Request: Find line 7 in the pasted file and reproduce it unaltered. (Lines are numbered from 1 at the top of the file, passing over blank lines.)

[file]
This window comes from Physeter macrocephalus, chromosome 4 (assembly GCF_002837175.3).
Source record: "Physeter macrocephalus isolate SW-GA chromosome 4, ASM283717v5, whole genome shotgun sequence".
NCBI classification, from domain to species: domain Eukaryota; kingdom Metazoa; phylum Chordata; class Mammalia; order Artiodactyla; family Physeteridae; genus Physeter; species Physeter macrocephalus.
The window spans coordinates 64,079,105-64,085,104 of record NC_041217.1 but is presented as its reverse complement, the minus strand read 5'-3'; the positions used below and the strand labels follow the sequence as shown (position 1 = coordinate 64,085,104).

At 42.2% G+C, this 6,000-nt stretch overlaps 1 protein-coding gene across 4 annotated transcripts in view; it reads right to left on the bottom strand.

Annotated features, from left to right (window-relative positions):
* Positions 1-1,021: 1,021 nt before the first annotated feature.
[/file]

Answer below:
* Positions 1-1,021: 1,021 nt before the first annotated feature.